Pronouncing "ארץ"...

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Brzeczyszczykiewicz
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Pronouncing "ארץ"...

Postby Brzeczyszczykiewicz » 2020-05-17, 7:55

The correct pronunciation of this one has puzzled me for quite some time now, and I'd enormously appreciate it if someone could shed some light on the matter.

As I understand it, it is usually pronounced "eretz" when it means "land" (as in "country") or when it refers to the Earth. However, I know it may also be pronounced "aretz" to refer to the state of Israel (Haaretz) and that that's where the famous Israeli newspaper got its name from.

But why is that so? Is it something arbitrary or is it something about using the word with the definite article? And if it's the latter, could you also say "הארץ", pronounced "haeretz", to mean any country other than Israel? :hmm:

Cheers!
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Re: Pronouncing "ארץ"...

Postby Drink » 2020-05-17, 12:41

It's actually not so complicated.

Without the definite article: eretz

With the definite article: ha'aretz

Now if you want to ask WHY that's the case, I honestly couldn't give you a complete answer. If you know what a pausal form is, then one thing to note is that the pausal form of eretz is aretz. But how that pausal form came to be used after the definite article in non-pausal positions, I have no idea.
שתה וגם גמליך אשקה

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Re: Pronouncing "ארץ"...

Postby Brzeczyszczykiewicz » 2020-05-18, 2:49

Thank you so much! Yes, now that I think of it, I've only ever seen it pronounced "aretz" when preceded by the definite article.
Your answer is more than fine for practical purposes. :) I'd still love to know what the mechanics are behind such changes, being the hopeless language freak I am :mrgreen: , and while I had heard about pausal forms before, I must admit I wasn't paying lots of attention, since I remember something about it being a feature of Biblical Hebrew and virtually absent in the modern form of the language, which is the one I'm studying.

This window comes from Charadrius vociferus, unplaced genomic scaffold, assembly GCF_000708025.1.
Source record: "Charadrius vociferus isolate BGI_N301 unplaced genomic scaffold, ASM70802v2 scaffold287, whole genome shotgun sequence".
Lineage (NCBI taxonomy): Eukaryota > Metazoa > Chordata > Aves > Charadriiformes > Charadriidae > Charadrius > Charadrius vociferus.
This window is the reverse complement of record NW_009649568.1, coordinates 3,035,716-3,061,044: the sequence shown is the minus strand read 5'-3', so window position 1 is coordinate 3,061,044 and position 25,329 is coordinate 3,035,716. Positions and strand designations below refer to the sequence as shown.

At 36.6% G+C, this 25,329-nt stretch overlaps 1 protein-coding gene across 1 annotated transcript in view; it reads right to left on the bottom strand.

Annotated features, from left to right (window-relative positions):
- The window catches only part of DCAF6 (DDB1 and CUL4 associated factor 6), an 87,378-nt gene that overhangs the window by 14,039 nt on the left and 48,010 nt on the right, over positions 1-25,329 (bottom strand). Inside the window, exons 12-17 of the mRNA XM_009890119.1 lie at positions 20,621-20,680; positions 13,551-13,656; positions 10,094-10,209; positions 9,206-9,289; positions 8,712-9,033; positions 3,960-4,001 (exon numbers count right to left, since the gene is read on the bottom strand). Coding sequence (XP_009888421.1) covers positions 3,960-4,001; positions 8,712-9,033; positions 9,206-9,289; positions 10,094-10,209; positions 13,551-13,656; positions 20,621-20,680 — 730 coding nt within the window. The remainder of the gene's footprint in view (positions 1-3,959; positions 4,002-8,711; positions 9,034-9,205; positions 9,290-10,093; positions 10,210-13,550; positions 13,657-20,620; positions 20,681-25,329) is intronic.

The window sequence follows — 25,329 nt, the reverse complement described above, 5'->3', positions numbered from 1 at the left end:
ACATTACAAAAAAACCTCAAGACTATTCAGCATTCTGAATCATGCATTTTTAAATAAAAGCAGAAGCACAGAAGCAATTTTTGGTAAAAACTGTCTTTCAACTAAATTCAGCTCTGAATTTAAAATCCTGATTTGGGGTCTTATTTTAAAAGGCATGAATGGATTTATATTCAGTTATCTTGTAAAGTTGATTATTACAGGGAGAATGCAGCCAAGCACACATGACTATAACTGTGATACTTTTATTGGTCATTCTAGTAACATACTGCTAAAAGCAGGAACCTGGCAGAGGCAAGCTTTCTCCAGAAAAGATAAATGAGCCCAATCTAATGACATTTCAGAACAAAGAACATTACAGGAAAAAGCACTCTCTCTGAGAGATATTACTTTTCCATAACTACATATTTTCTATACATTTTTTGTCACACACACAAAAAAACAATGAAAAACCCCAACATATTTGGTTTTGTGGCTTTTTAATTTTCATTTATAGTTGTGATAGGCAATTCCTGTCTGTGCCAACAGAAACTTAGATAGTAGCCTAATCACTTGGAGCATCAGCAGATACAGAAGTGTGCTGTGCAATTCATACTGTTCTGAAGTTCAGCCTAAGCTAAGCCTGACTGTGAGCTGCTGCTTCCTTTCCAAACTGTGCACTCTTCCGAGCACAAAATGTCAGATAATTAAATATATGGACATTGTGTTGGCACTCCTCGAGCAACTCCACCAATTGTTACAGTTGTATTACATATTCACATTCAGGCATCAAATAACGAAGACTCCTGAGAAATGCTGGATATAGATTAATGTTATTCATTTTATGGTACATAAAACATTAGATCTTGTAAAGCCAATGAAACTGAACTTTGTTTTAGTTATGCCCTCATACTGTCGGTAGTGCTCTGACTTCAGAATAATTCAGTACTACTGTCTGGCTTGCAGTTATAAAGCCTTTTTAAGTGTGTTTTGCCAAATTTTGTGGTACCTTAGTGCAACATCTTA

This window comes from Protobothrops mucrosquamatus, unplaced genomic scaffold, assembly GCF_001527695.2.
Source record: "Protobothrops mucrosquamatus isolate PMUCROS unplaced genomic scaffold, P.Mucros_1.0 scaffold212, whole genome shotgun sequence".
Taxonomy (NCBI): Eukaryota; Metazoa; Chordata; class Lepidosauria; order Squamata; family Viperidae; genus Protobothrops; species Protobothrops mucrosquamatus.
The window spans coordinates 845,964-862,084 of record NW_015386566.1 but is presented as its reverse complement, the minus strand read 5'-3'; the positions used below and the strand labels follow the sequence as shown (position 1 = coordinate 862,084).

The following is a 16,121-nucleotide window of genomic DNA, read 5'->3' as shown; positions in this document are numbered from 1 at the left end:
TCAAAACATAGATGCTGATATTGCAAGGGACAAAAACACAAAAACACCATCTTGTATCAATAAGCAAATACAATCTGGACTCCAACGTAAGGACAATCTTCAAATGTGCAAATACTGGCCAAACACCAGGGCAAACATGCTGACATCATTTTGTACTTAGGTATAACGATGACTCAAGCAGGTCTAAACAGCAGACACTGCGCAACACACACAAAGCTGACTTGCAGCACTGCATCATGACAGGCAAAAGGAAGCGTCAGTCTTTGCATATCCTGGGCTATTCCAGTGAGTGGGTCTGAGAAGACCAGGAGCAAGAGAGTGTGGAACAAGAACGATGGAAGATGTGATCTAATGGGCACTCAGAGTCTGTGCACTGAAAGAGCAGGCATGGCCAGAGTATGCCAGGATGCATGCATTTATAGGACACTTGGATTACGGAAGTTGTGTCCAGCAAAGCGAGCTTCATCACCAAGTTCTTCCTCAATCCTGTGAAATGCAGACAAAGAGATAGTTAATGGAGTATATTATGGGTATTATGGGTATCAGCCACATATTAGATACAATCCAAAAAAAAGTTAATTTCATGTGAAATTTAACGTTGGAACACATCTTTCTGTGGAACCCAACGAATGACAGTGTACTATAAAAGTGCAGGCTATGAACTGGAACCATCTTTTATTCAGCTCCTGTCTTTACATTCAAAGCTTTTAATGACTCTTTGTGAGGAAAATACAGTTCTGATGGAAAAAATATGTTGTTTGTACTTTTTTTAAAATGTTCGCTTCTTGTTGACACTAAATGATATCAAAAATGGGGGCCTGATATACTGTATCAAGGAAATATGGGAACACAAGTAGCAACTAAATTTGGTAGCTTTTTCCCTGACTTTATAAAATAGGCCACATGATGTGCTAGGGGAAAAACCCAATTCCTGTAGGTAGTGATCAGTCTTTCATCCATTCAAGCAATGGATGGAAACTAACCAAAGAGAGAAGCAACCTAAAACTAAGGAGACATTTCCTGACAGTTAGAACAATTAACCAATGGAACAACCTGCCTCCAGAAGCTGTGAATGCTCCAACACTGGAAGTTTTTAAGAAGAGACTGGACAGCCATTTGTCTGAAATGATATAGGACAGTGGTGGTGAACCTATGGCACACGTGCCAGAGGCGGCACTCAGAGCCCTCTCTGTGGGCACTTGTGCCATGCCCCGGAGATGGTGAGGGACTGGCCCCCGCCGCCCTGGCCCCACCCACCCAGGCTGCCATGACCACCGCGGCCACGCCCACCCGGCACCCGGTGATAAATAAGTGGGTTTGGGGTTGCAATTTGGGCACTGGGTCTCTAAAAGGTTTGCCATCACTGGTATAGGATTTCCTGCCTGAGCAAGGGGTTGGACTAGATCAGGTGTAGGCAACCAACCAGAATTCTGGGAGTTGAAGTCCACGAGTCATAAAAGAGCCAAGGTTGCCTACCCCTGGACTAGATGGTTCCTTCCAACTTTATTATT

However, your mentioning it made me dig online for some information on it, and while the results were rather disappointing, since most serious sources that deal with it are articles that are not free to read (just like with articles on Hebrew's mishkalim... :| ), I did find a few interesting bits here and there, like the fact that it appears to be a Massoretic feature and that it has even made some linguists question whether those pausal forms are actually the original forms of such words.
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Re: Pronouncing "ארץ"...

Postby Drink » 2020-05-20, 1:18

Well Modern Hebrew sometimes incorporates Biblical quotations as proverbs. Most speakers of Modern Hebrew learn the Bible in school in the original language and have some familiarity with it. I'm not saying it should be a priority of yours, but if you wanted to truly master Modern Hebrew, you would have to learn Biblical Hebrew at some point as well.

Brzeczyszczykiewicz wrote:like the fact that it appears to be a Massoretic feature

Well all things regarding the details of Hebrew pronunciation can be considered "Masoretic features", since they are the ones who wrote in and thus standardized the vowels.

Brzeczyszczykiewicz wrote:and that it has even made some linguists question whether those pausal forms are actually the original forms of such words.

Neither form is the "original" form. Rather the original form evolved into two separate forms, the regular one, and the pausal one (and the semi-pausal, but let's not get into that...). Sometimes the pausal form preserves a feature of the original form better than the non-pausal form, but sometimes the non-pausal form preserves a feature of the original form better than the pausal form. And sometimes both at once, as with the word לך (masculine), where the non-pausal form l'cha and the pausal form lach (yes, in pausal position, that is also masculine) together show that the original form had two "a" vowels: laka (just like in Classical Arabic).